17 use including drug paraphernalia or empty alcohol bottles. Note that there are privacy issues that may arise when a private investigator has videotaped a party or performed a trash search. Make sure the investigator you hire has a clear understanding of the parameters of his investigation in order to avoid invasion of privacy tort claims. Along the same lines, the attorney must ensure that the investigator has a clear understanding of the relevant state and federal statutes on the issues of illegal wire tapping. VI. FINAL TRIAL Final trial is the culmination of all of your efforts and your client s efforts to gather the information necessary to finally resolve all outstanding issues. This is usually your final opportunity to present the theme of your case to the trier of fact. A. Preparing the Client Outline with your client all the central issues in the case with your focus on the theme of the case. This theme should have carried through from your initial evaluations and the presentation of the case at the temporary orders hearing. Consider creating a time-line of events to keep you and your client focused and to eliminate redundancy in the presentation of testimony and evidence. Hopefully you have managed to get control over your client weeks before trial. Educate the client about the realities of trial, including an overview of the trial process explaining everything from the role of court personnel, the fact that the trial proceedings are open to the public, appropriate dress, appropriate demeanor, as well as the basic summary of the order of trial proceedings. A client who knows what to expect in the courtroom will not be as subject to stress and should be better able to focus on his own testimony and the analysis of the testimony of others. Prepare your client for questions about strengths and weaknesses, both your client s and those of your client s spouse. This is equally important whether you are representing the client who has the substance abuse problem or the client opposing the individual with the substance abuse problem. The client must be able to articulate and emphasize strengths, but also to acknowledge personal weaknesses. Your client also must be prepared to answer the same questions for the opposing party and to be able to emphasize parenting weaknesses while also crediting that party s strengths as a parent. Except in extraordinary circumstances, for your client to answer none when asked about the positive attributes of his or her spouse may seriously undermine your client s credibility with the judge or jury. Further this type of answer may cast doubt on your client s ability to co-parent and support the child s relationship with the other parent. 9 B. Preparing Witnesses Preparation of witness testimony, including preparation of your client and all other witnesses, may actually dilute bad facts or tip the scales when facts are close. You can rarely spend too much time making sure your client and witnesses are confident and ready to testify. 1. Lay Witnesses During the weeks before trial, consider interviewing each witness in person and going through their testimony. Instruct the witnesses as to proper attire, courtroom demeanor, appropriate responses on cross examination and how to handle objections. Instruct your witnesses as to the Rule explaining the consequences of violating the rule. It is important to understand the background and motivations of each witness presented, including your own witnesses and the witnesses presented by the opposing party. This can be especially important in a case involving a substance abuse issue. Be aware of whether the witness you are examining or cross examining has any substance abuse history in their own personal life because this can greatly bias that witness testimony. For example, if you are representing the client opposing the party with the substance abuse problem and the opposing side is going to call that client s parent as a witness, determine if the parent of the client also has a substance abuse problem. When you question the parent about specific actions of their child, they may not see any problem with the actions because of the denial component of their own substance abuse problem. Consider the following exchange: Question: Ms. Smith, are you aware that your son drinks before taking his children to their afterschool activities? Answer: That may have happened on occasion, but I don t see a problem with it. Question: You don t see any problems that could arise due to drinking before operating a motor vehicle? Answer: Not really, no. These types of responses may affect the credibility of the witness with the trier of fact. A witness who has struggled with their own personal substance abuse problem may be more sympathetic or less sympathetic toward the individual with the substance abuse problem. Therefore, consider spending time fully exploring the biases and backgrounds of the witnesses that you call to present your theme of the case and the witnesses presented by the opposing party.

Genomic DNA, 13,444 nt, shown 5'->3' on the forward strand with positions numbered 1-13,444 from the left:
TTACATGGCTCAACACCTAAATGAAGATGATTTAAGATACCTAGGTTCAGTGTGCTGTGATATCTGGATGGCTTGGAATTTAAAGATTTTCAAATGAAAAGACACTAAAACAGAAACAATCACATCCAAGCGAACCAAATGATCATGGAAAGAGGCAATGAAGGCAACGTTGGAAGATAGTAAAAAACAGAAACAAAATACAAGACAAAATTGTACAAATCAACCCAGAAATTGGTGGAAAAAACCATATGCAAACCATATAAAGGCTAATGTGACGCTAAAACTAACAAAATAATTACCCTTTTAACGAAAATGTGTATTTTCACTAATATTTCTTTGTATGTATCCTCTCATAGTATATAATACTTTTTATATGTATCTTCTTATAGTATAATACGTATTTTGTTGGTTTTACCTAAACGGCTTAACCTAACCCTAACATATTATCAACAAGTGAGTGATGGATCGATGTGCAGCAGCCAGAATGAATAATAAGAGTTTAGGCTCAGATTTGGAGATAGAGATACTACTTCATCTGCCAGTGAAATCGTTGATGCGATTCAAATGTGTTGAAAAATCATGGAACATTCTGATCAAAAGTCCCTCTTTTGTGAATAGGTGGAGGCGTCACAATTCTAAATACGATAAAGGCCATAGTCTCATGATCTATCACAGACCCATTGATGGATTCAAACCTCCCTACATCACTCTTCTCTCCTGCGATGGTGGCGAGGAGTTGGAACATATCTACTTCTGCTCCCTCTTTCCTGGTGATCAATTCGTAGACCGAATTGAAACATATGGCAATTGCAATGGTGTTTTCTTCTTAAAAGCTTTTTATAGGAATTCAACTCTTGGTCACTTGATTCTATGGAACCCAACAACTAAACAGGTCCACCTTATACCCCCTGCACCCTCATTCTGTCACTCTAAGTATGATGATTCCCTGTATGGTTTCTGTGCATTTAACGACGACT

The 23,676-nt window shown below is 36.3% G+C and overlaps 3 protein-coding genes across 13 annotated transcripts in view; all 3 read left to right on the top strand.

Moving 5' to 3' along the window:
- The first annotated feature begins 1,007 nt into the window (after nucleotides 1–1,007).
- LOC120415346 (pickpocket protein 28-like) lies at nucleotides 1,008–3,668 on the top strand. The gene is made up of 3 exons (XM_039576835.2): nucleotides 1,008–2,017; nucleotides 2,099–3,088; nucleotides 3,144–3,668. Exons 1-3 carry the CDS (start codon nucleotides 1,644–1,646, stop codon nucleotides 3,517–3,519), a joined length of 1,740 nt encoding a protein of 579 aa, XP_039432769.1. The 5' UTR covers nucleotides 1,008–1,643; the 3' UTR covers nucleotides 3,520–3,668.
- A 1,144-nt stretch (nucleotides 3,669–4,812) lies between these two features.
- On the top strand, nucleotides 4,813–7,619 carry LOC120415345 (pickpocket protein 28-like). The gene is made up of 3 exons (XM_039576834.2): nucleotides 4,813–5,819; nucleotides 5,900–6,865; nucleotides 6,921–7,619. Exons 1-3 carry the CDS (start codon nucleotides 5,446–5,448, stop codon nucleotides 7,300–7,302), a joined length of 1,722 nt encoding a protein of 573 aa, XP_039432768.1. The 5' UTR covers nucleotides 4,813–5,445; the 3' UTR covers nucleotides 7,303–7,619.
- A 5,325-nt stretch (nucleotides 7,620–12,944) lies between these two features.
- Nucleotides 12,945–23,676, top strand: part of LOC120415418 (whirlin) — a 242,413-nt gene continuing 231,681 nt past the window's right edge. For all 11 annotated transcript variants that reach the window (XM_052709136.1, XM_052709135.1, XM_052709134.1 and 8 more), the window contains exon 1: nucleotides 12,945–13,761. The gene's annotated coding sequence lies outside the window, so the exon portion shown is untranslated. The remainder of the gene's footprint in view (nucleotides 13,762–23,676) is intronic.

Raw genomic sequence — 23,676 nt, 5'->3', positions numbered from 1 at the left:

18 Prepare the private investigator for the presentation of his testimony at the hearing or trial. Review the predicates that must be established before the evidence he has obtained can be admitted by the court. Most commonly, the proffer of evidence obtained by the private investigator are videotapes and photographs. He may also have generated a report. Be ready for a hearsay within hearsay challenge as to the private investigator s report and/or file. Finally, call the witness the day before trial. Ask if any new information has come up since your last meeting, and confirm that they will be there, on time and in the right place, pursuant to their subpoena. 2. Expert Witnesses Go back through your expert witnesses, make sure a resume or CV has been provided for each expert, and carefully review their subject matter and mental impressions as set out in your discovery responses. Many times, an expert s testimony will evolve during the case, so while he may initially have been identified as testifying on a particular subject matter, his testimony may have expanded to include other areas. In preparing your expert to testify, it is imperative that you work with him one-on-one. Tell your expert you want the truth. Read your expert s report well in advance of trial. If there are aspects of the report that you do not understand, make your expert explain them to you. This is especially important when dealing with the medical tests and diagnostic evidence which may be more complicated than even the most sophisticated practitioners fully understand. Begin working with your expert several weeks prior to trial. Work with your expert in person. Have your expert walk you through what he believes are the most salient points of their report and the strongest factors for supporting the positions they have taken. You have to understand the terminology if you do not follow the expert witness explanations, chances are neither will the trier of fact. Just because you call an expert to the stand does not mean you must spend hours on direct. Sometimes expert testimony can be very succinct and to the point and should be. Do not over examine, giving opposing counsel time to think and prepare a cross examination for which they may otherwise be illprepared. When using a psychologist and/or psychiatrist as an expert witness, it is important to select a psychologist or psychiatrist who will appeal to the court and fit the circumstances in which you are trying your case, as well as compliment the client and the children. Does this expert have a specialty area, such as abuse and addiction? What percentage of the expert s practice is devoted to that area? The more familiarity the expert has with addiction and those 10 types of issues, the more weight his testimony will carry. Remember also that cross-examination of an expert can be difficult. Quit while you are ahead. Hit the few points that are salient and move on. Use your own expert to develop a critique of the opposing expert s report. Your expert is the best person to assist you in developing their direct examination, anticipating the cross-examination that they will be facing and preparing you to cross-exam the opposing expert. i. Daubert challenge In any case involving the use of experts, you must be prepared to challenge or to survive a challenge to an expert s qualifications and ability to testify, including a challenge to the lab which conducted the testing of the suspected abuse. If presenting an expert witness, first request from your opposing counsel an agreement and stipulation to your expert s qualifications, and reduce any agreement to writing. This step will save a lot of time and is especially appropriate in the case of a court-appointed expert. If your opposing counsel refuses your request for a stipulation, be prepared for a Daubert challenge. Brief the court on the basics of Daubert and the specifics of your expert and case, and prepare your expert for the challenge. (See Daubert v. Merrell Dow Pharmaceuticals, 509 U.S. 579, (1993); 113 S.Ct. 2786, ; E.I. DuPont de Nemours v. Robinson, 932 S.W.2d 549 (Tex. 1995), and their progeny.) C. Preparing Exhibits Demonstrative aids can be invaluable in conveying large amounts of information to the fact finder and in presenting a persuasive case. The most common type of demonstrative aids include photographs, flip charts, courtroom blackboards and video and tape recordings. Charts can be extremely effective in presenting a case involving substance abuse issues. For example, if you are representing the client with the substance abuse problem, consider using a chart to visualize all of the treatment and milestones achieved by your client in overcoming his addiction. Introduce Certificates of Completion and the testimony of expert and lay witnesses to discuss the achievements of your client and include a point from each witness testimony on the chart. At the end of your presentation, title the chart and mark it as a demonstrative exhibit so that the opposing party cannot mark on it during their presentation of the case. Alternatively, if you represent the client who is opposing an individual with a substance abuse problem, consider using a chart to create a timeline. If the opposing party has a pattern of seeking treatment for limited periods and then